are too close together. Multiple test cells all in the same general geographic area increases the
threat that some unique factor in this region is influencing sales and elasticities. By spreading out
the test cells over a wider area, this threat can be reduced. In addition, increasing the dispersion
of tracking cells also even helps avoid spillover of TV broadcasts into neighboring areas, avoiding
contamination of other treatment cells. Let the set of possible geographic areas be G, and already
selected areas. We use the Great Circle method to find the closest already-selected treatment
area in Earth Surface distance kilometers, and report this as dispersion from previously selected
areas. In the definition below, latitude and longitude are both converted from Cartesian to radi-
ans; and is the Earth radius in kilometers.

Low Cost: Cheaper areas allow for more media to be run for the same price. Prices of areas are
available from companies which monitor the clearing price of all ad buys on TV. Smaller geo-
graphic areas tend to be less in demand and have lower prices, and so are favored for testing
over areas such as New York.

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Average Cable and Satellite penetration: Some areas of the country have lower numbers of cable
TVs. We try to avoid selecting areas with unusually low cable adoption rates.

Minimum Number of Insertible networks: Insertible networks are stations that


can have ads inserted to them. If the number of insertible networks becomes too low, then local
inventory may not be able to match national.

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Methodology and Tools
1. Tune-in usually refers to an advertisement for a television show. Advertisements for TV
shows represent a cost for the networks, and other advertisements supply their revenues. The
ads we focus on in this paper are of the first type.

2. The networks usually air 12 minutes of commercials during each hour of programming. In
1995, they used about 2 of these 12 minutes on tune-ins for their shows. Since advertising reve-
nues represent almost all of the networks revenues, and tune-ins represent most of their ad-
vertisement effort, we proxy the share of revenues spent on advertisements as 16% . We then
estimate their spending on advertising in dollars, using these numbers and data on networks
revenues.

3. Roberts and Samuelson (1988) use a different approach than ours to answer a similar ques-
tion in the context of the tobacco industry.

4. This is like the distinction between search goods and experience goods, although not
identical, since regular shows have features common to both types of goods. If there were no
informational content in advertising, then the effects of tune-ins should not differ across such
shows with different preexisting information stocks. Thus, the product variation in the data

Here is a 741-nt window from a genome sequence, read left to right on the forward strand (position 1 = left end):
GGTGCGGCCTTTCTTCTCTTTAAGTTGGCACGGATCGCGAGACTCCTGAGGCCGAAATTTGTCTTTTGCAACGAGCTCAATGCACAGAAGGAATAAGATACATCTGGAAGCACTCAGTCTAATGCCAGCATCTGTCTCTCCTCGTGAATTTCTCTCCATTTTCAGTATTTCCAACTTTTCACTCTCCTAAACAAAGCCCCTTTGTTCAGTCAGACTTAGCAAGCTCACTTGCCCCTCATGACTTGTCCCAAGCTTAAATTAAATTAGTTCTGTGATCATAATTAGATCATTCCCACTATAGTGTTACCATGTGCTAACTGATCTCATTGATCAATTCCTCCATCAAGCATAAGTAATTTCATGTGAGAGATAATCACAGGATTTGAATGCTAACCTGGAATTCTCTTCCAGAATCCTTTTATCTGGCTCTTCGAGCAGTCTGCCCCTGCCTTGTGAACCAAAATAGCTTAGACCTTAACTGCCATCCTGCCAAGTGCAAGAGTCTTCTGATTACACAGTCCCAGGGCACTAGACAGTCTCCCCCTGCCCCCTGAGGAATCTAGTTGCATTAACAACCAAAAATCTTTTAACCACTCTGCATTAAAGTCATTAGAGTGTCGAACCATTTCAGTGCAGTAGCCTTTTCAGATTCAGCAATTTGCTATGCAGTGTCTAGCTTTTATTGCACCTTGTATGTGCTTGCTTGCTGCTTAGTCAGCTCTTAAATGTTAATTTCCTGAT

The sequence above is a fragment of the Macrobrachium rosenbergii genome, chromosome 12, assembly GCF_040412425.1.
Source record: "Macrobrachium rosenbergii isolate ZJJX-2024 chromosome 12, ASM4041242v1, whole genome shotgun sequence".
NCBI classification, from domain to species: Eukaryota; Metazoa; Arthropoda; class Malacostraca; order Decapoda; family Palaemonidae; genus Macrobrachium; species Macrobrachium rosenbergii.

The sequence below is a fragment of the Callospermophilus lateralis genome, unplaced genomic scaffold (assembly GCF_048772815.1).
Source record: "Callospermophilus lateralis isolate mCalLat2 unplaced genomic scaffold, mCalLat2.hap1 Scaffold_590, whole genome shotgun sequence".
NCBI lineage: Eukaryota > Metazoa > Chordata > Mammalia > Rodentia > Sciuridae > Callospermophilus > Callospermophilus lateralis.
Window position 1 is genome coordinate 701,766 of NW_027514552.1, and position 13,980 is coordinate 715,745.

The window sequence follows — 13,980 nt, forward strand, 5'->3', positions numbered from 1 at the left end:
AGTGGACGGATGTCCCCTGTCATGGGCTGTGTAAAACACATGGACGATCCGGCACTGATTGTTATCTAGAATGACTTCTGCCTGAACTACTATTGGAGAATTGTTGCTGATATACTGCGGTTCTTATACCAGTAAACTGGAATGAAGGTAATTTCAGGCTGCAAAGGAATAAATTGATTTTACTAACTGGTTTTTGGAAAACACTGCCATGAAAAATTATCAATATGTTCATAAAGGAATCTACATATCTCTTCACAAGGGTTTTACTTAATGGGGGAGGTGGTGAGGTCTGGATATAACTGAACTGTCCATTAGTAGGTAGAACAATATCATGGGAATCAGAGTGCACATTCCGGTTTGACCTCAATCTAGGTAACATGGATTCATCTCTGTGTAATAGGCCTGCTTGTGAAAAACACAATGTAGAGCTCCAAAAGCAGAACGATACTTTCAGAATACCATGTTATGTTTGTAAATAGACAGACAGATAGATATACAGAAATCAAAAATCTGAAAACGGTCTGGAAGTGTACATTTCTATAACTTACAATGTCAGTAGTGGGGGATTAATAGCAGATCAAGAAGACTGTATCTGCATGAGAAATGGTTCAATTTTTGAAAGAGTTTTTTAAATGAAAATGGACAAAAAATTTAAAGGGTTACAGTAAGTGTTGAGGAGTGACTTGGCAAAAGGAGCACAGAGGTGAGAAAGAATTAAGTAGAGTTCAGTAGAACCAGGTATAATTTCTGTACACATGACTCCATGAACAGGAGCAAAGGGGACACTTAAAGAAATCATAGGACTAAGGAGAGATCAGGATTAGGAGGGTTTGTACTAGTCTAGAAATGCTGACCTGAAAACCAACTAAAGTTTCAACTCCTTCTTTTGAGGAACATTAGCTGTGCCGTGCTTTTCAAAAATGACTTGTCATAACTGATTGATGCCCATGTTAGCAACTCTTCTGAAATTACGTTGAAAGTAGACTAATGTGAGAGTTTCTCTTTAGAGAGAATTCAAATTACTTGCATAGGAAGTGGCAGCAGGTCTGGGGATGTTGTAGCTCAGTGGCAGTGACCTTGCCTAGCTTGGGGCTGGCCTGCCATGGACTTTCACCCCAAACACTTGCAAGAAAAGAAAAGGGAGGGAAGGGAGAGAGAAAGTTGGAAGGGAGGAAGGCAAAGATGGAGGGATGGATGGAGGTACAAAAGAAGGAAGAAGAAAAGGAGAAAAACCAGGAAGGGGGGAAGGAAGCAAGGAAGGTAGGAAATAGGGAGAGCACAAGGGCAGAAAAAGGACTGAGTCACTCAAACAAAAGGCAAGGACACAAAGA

provides us with a clear way to identify the informational value of advertising.

5. Our estimates of the effects of tune-ins may be biased, since networks generally target their
tune-ins for each show towards certain groups of individuals. For example, tune-ins for come-
dies are more often aired during other comedies, thus targeting individuals most likely to watch
comedies in the first place. If these unobserved differences in individual preferences are not
controlled for, the effects of tune-ins on viewership will be upward biased. We deal explicitly
with this endogeneity problem in the estimation below. To our knowledge, no other micro-level
study addresses this issue in any detail.

6. This is the first study focusing explicitly on the effects of tune-in advertisements on individ-
ual behavior.

7. There are two main advantages of examining the effects of advertising in the TV industry.
First, advertising is undertaken by firms using, in general, various instruments (price discounts,
promotions, etc.) and various media (television, billboards, magazines, etc.). These different
forms of advertising may be substitutes or complements in consumption.

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8: The marginal effectiveness of magazine ads may depend on the amount of advertising gen-
erated by other means, concurrently or in the past. To accurately estimate the marginal effec-
tiveness of a form of advertising or assess the relative efficacy of alternative forms of advertis-
ing, one would require data on the amount of advertising via other forms; this is usually difficult
to obtain. This issue is of less concern in the TV industry for two reasons: first, almost all adver-
tising by networks is in the form of tune-ins; second, the price of TV services is zero from an in-
dividuals standpoint. Hence, we do not need to consider issues arising from the existence of
multiple advertising inputs.

9. The targeting of advertising may be important in contexts of both repeat and nonrepeat
purchase, and hence is likely to be an issue of general concern.

10. Strictly, the advertising itself is not consumed; rather, ads may convey information that is
of value in marketing decisions.

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Bibliography

1. www.google.com
2. www.wikipedia.com